The episode wraps up our week of practical applications. In today's episode, we're talking about why we don't pick up a new tool, keep our documentation up to date, and why we're not following New Year's resolutions. More broadly put, we're talking about habits. Why some stick and why others don't.
The episode wraps up our week of practical applications. In today's episode, we're talking about why we don't pick up a new tool, keep our documentation up to date, and why we're not following New Year's resolutions. More broadly put, we're talking about habits.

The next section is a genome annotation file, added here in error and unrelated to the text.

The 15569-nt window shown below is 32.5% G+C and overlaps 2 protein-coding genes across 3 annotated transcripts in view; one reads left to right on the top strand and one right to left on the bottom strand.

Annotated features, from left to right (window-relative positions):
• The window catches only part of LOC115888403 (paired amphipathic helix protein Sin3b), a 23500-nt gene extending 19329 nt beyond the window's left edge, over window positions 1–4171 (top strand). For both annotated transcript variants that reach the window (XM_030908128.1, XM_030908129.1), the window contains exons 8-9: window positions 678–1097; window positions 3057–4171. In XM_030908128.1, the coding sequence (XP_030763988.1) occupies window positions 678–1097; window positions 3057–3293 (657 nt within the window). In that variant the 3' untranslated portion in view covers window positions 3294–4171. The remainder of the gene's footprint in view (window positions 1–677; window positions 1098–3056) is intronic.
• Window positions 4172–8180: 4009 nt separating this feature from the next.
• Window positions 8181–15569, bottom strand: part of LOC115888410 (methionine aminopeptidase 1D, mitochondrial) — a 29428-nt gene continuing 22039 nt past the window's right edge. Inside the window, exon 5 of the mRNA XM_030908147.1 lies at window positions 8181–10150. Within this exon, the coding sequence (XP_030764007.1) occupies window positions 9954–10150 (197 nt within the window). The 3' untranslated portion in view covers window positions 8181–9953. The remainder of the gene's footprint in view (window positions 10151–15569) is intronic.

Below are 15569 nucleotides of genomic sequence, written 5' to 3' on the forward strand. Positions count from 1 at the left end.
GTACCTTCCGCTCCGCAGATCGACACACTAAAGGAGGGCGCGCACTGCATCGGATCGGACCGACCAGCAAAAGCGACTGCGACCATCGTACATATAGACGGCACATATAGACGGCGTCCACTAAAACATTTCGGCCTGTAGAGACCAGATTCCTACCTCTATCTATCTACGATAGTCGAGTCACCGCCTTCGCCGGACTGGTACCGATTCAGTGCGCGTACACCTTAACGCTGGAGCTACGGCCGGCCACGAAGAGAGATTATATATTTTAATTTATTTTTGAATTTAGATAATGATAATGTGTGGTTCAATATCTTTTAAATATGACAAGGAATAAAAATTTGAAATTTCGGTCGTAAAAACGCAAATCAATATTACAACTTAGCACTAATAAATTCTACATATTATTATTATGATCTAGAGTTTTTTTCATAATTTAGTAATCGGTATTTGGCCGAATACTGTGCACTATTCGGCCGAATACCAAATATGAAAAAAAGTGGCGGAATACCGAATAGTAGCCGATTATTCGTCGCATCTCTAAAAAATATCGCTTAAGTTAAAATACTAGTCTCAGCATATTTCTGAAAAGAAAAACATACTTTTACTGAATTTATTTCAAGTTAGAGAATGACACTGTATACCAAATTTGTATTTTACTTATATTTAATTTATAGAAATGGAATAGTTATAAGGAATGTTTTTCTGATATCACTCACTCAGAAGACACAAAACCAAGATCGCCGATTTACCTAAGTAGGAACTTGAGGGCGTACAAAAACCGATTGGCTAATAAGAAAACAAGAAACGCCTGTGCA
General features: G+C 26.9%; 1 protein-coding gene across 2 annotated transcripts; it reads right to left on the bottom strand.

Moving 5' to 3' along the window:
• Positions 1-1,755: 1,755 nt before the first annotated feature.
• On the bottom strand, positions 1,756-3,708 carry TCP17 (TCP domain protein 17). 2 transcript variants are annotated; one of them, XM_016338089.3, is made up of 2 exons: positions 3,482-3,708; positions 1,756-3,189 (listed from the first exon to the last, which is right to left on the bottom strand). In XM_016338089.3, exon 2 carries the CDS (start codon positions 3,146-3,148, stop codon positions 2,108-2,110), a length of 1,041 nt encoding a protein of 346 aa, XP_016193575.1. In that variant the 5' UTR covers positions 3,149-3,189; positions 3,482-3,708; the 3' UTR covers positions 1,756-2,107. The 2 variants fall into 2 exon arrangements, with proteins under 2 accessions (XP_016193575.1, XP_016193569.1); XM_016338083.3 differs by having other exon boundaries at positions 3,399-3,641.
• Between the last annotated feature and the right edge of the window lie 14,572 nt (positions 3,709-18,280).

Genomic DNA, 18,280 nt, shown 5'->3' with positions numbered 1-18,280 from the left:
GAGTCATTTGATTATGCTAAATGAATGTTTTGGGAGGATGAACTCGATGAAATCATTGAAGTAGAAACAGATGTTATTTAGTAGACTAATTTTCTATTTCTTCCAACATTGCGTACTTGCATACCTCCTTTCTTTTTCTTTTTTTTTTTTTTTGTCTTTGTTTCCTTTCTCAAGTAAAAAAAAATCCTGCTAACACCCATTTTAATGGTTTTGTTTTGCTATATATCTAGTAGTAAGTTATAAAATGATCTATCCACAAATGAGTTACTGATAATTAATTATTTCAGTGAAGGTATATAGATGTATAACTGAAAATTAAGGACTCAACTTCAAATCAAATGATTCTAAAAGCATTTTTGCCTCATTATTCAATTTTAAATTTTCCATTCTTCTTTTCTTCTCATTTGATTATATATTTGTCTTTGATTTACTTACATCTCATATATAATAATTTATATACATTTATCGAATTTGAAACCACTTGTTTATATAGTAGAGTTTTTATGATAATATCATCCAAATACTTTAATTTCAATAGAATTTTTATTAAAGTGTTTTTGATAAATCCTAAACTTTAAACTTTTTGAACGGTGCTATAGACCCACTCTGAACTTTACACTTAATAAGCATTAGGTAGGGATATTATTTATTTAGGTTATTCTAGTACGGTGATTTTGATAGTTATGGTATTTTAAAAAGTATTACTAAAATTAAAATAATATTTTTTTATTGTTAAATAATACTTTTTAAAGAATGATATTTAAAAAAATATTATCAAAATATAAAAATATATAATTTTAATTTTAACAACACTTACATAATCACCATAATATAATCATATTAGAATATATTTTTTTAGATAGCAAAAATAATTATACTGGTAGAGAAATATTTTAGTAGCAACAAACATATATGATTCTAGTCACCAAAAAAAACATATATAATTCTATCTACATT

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We are staying practical on this week of Developer Tea. My name is Jonathan Cutrell. My goal on this show is to help driven developers connect to their career purpose and do better works. They can have a positive influence on the people around them. And this week we've been talking about very practical things, practical application of the ideas that we very often talk about on this show. In today's episode, I'm going to explain to you why you haven't picked up that new tool. You haven't followed through on your test-driven development habits. You don't actually keep your code tested. You don't keep your documentation up to date. Perhaps you aren't following your New Year's resolutions that you set this year. How are those going for you? You know, we're in April towards the end of April heading into May. How are your New Year's resolutions going for you? How many times have you checked in on those resolutions? So what we're really talking about here's habits, informing habits. And there's some really good literature on this. There's a lot of opinion on it. And there's a lot of research on habits because habits really form the vast majority of what we do in our life. And this is no new subjects on development to you. We've talked about having useful defaults for this very reason. Defaults are things that you create habit out of. There are ways of behaving when there's nothing else to tell you to behave differently. Tell you behave most often, most regularly, without any input, without any steering, you're going to do X, Y or Z. Habits allow your brain to have a break. You have a common way of dealing with a particular situation or responding to a particular situation. And your brain doesn't have to process that. It doesn't have to make as much of a decision in that moment because your habit is kind of a automatic switch. It's your response. Rather than it being a constructed decision, a well thought out decision, your habit is an easy go to. It's kind of like a macro script that your brain runs on a regular basis. So this seems both simple and difficult, doesn't it? Isn't it hard to both do something without thinking about it, but also change your existing habits, change them for the better? It is a little bit difficult, but we're going to talk about reasons, perhaps the most common reasons why you as a developer, me as a developer, any developer and really people in general don't tend to succeed in changing their habits. Before we talk about that, we're going to talk about today's awesome sponsor, BitRise. BitRise is mobile continuous integration and delivery for your whole team with dozens of integrations for your favorite services. BitRise features automatic platform and configuration detection, build, test and deploy steps that happen in just minutes and an open source library of over 170 integrations, no scripting needed. In other words, you aren't going to have to spend extra time on that on that code base on the test suite just to get it to run in your continuous integration. You can run the same config locally that you have on BitRise with the open source command line tool by downloading the BitRise YAML file. Super simple to get up and running with this. They have a visual editor to kind of block together, like Lego blocks, the different services that you want to run in response to each other. It's a very cool concept. You can kind of think of it like if this is the NAT, the way that you build the stuff you don't have to go through the tedious process of configuring all of your testing yourself. You can let BitRise handle it. They have again a ton of integrations that they already support. Things that you are probably already using, perhaps other services that you are using for your mobile application. You can do even lower-level things like running scripts, running gulp commands or running Yarn commands or things like that. Tons of options you have available at your disposal with BitRise. Go and check it out. Head over to spec.fm slash BitRise to get started today. You can get into BitRise for sponsoring today's episode of Developer Tea. So we're talking about habits, how to actually instantiate these habits. Why is it that you can't seem to do that? You really want to have good habits. You really want to be able to say that you are a test-driven developer. Now when it actually comes to behavior change, that's the real hurdle. You have a picture in your mind of what you would like to be true. You would like to say that you're a test-driven developer. You would like to be on the other side of losing all that weight that you're still carrying around from the holidays of 2017. And you'd like for all this to be true. And it feels like just wanting it should be enough. That's what your brain tells you that imagining these things and then putting forth some kind of minor effort should get you there. That you've actually taken at least one step. And unfortunately, very seldomly, does one step towards a goal actually get you to that goal. Unless, of course, that goal is very small. And most of the things that we want to build habits around are much more long-term goals. They're more like identity goals. Things like, I want to be a good developer. And therefore, I want my code to be tested. So how can I instantiate and establish this habit so that my code is more often than not as the default my code is tested. Now the interesting thing is that there are some people who don't struggle with not having tested code. Those people very often started on day one developing good habits. They developed the habit of testing their code from day one. They saw development only through the lens of test-driven development. And if you talk to somebody who is like this, if you talk to a developer who has practiced test-driven development from the beginning, it's apparent that they don't see it as a huge struggle. That the habit itself is carrying the weight of the behavior. So what is the problem? Why can't we seem to establish habits? There's a few reasons. The first reason is even though we have some kind of state, some future states, some goal in mind of what we want to be true, we don't know what that state is composed of. In other words, we want to test all of our code, but we haven't taken the time to look at what that actually means in practice. We don't know what a day in the life of a test-driven developer looks like because we've never experienced it. We've never adopted that practice fully and therefore we can't really envision what that plan would even be. Identifying the routine that would be necessary. So it's very difficult for us to even try to establish that habit because what we end up trying to do is shove some elements of that habit or some elements of that routine in without adequate planning. This is a huge problem because usually what it means is that we have someone like myself or like you who are listening, you have a lot of energy, you have a lot of commitment, you have a lot of passion, an excitement about changing or establishing this habit, but you don't know what the habit actually entails. What is the real routine? I encourage you. I challenge you right now, take the two or three minutes. You're hopefully thinking of a specific habit that you've wanted to establish and you haven't been able to take two or three minutes to sit down and write out what the routine is. Now most likely this is going to be hard because you don't know what it is. It may take a little bit of reasoning and perhaps more importantly, it may take some research. You may need to go and look at successful test-driven developers, for example. What is their routine? What is their investment strategy look like for actually spending time on writing tests first? What behaviors and more specifically what stack and order of behaviors does someone who is successfully implementing this particular habit? What are they following? Learn from someone who's already done it and then try to emulate that. Of course, it's going to be a learning process and all you're doing by taking somebody else's thing, taking somebody else's success is you're trying to learn from the elements that apply to them and then essentially steal those ideas for yourself. That seems very simple, it seems very obvious. It seems clear that if we don't know what the routine is then how is it possible to even establish it? There's probably some kind of lie that we believe that we're going to stumble our way into that routine accidentally. That just out of sheer will or desire and energy when we combine those things that somehow we're going to magically stumble on that routine and that very rarely happens if ever. Usually the routine has to be learned and then subsequently applied. That is reason number one. Then the second reason we're only going to go over two of these today. We're going to keep this episode short. The second reason that we so often fail at establishing habits is that we are not reinforcing our habits with the right kind of reward. Very often we believe that our desire and achievement is enough of a reward to continuously seek after establishing the habit. This is not true because we are not going to establish a long-term goal on day one. So day one, therefore, doesn't have the reinforcement of a reward. Knowing that you met your self-expectations is some of a reward, but it's not enough. So we need to structure our routines to provide us with a tangible and present reward. Now hopefully this is not something that's going to be antithetical to another habit that you're trying to form, for example, and if you're trying to lose weight and you eat well, then you shouldn't reward yourself with bad food, of course. But instead you can choose something like allowing yourself to do your favorite exercise at your next workout. So this is a both a healthy habit, a healthy reward, but it also gives you a direct kind of signal, right? Your brain receives the signal and it connects the reward to the action. At the most basic and stincuial level, this is how we train our brains. If we provide ourselves the right kind of incentives, and we are consistent in how we apply those incentives, and the incentives are scaled to the routine, the effort that is necessary to earn them, then we will continuously reinforce the good habits. Some very simple examples of incentive might be allowing yourself a extra two minutes on your five-minute break, right? Allowing a longer walk in the afternoon or perhaps something as simple as giving yourself a trip to the movies at the end of the week if you maintain your habits throughout the rest of the week. And these incentives are going to vary from person to person. Some people would not respond well to that particular incentive. So you need to configure it for yourself. And remember it doesn't have to be a huge incentive. In fact, it's probably better if it's scaled to the routine. So losing ten pounds probably shouldn't earn you a vacation abroad, right? That's not really an equalized scale. Hopefully this episode has been enlightening about why your habits may not be sticking like you had hoped they would. There's more content about this subject in Charles DuVick's book The Power of Habit. Go and check that out. My name is Jonathan Cutrell. You've been listening to Developer Tea. Today's episode was sponsored by BitRise, the continuous mobile delivery platform that allows you to integrate with over 170 different integrations. Go and check it out, spec.fm slash bitRise. Thank you so much for listening and until next time, enjoy your tea.